In DPPH assays, fucoxanthin has been shown to be active with an EC50 value of 0.14mg/mL and elsewhere 12.5-14.8µg/mL, 164.60µM, which are less than the reference of Vitamin C. Many carotenoids do not show direct free radical scavenging properties in DPPH assay (β-carotene, β-cryptoxanthin, zeaxanthin, and lutein) making fucoxanthin somewhat unique in this regard, and the metabolite known as fucoxanthinol appears to be more potent with an EC50 of 153.78µM. Similar trends are seen in an ABTS assay where fucoxanthin appears to scavenge free radicals with an EC50 value of 30µg/mL or 8.94µM; a potency again less than Vitamin C.
Against hydroxyl radicals, fucoxanthin appears to be 7.9-fold less potent than its metabolite fucoxanthinol and 13.5-fold less potent than the reference compound Vitamin E (assessed via chemiluminescence and ESR). That being said, fucoxanthin is still capable of protecting cells from H2O2 induced cytotoxicity to a degree and elsewhere it has been noted to have a potency slightly higher than Trolox yet still less than both astaxanthin, Vitamin E, and quercetin as reference compounds. Fucoxanthin appears to also protect against lipid peroxidation via scavenging peroxyl radicals and can act as a chain breaking antioxidant similar to Vitamin E.
Against singlet oxygen (of which carotenoids are known to sequester) and reactive nitrogen species (ONOO-), fucoxanthin appears to be less antioxidative than β-carotene. It has shown significantly protective properties against hypochlorous acid in vitro exceeding that of cysteine and other carotenoids (lutein and zeaxanthin), but still to a lesser degree than astaxanthin.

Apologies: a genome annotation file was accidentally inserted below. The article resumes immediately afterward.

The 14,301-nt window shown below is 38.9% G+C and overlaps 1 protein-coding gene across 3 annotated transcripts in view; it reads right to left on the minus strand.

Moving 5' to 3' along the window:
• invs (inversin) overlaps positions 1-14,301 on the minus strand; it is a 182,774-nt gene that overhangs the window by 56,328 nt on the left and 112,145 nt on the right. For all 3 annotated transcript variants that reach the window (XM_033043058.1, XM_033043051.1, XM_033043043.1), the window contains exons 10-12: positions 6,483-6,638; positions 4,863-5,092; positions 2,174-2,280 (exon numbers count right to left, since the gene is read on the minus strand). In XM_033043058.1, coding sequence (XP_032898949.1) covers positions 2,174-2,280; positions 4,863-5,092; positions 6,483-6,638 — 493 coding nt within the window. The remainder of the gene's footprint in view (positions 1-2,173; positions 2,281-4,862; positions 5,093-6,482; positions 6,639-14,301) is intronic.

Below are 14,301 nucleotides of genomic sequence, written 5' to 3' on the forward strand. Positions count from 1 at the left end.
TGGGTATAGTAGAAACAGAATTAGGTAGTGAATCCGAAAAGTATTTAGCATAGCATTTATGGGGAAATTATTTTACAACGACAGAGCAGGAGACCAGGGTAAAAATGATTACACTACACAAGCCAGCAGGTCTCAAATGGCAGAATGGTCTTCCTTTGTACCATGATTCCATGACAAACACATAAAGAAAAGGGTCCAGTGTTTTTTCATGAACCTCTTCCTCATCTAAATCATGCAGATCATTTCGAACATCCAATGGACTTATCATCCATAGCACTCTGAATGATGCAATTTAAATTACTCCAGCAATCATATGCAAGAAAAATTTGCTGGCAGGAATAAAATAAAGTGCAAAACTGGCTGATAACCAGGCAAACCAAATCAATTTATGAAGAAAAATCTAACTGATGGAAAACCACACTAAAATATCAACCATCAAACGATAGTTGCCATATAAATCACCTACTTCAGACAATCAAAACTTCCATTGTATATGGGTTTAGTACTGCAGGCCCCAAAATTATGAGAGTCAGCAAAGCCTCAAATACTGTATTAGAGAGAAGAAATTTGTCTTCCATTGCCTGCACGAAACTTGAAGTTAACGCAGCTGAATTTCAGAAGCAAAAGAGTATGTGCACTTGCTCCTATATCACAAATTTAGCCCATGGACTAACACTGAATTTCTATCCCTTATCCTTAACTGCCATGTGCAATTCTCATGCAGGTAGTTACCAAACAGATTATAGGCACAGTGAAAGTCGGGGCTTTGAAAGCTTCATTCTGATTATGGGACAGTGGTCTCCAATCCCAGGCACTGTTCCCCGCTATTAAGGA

Fucoxanthin appears to have direct antioxidative properties, and these antioxidative properties seem to be more general than other carotenoids. That being said, they are not overly potent and have failed to outperform the reference compounds (Vitamin C, Vitamin E, β-carotene) and astaxanthin is another carotenoid compound that seems to generally outperform fucoxanthin
In cells exposed to UV-B irradiation fucoxanthin is able to cause concentration dependent cytoprotection secondary to sequestering reactive oxygen species (ROS), with the increase in ROS seen in cells from radiation (169.31% of baseline) being reduced progressively to 138.65% (5μM), 101.36% (50μM), 85.43% (100μM), and 71.08% (250μM) with 5μM (a somewhat physiologically relevant concentration) sequestering 18.11% of ROS and increasing cell survival from 43.48 to 59.73%.
Appears to be somewhat protective against UV(B) radiation damage secondary to the direct antioxidative properties
In mouse liver cells (BNL CL.2 cell line), fucoxanthin at 5μM appears to activate a gene known as Nrf2 secondary to causing pro-oxidative effects within a cell; a process known as hormesis. Activation of Nrf2 results in activation of the genome's antioxidant response element (ARE) and creation of two antioxidant enzymes known as Heme-oxygenase 1 (HO-1) and NQO1.
In liver cells, fucoxanthin may be able to hormetically induce an antioxidant response from the genome (ARE activation secondary to activatin Nrf2, resulting in HO-1 induction)
Antiinflammatory properties of seaweeds against LPS appears to correlate highly with the fucoxanthin content and be the main contributor of said antiinflammatory effects; accordingly, in LPS-stimulated macrophages fucoxanthin (15-60uM) is able to suppress the inflammatory response as assessed by iNOS and COX-2 induction as well as cytokine and nitric oxide secretion. While fucoxanthin require a high dose to be active, injections of fucoxanthin appear to be as potent as prednisone against LPS-induced inflammation when assessed by a gram per gram basis in rats.
The above antiinflammatory mechanisms are hypothesized to occur secondary to inhibiting translocation of NF-kB since elsewhere fucoxanthin has been noted to inhibit degradation of IκBα, a mechanism that ultimately prevents NF-kB translocation.
Fucoxanthin is able to suppress macrophage activation from LPS, which is a standard antiinflammatory response. While it appears to be quite potent at maximal efficacy (similar to prednisone), maximal efficacy may require an impractically high concentration of fucoxanthin to reach the immune cells and thus not be relevant to oral supplementation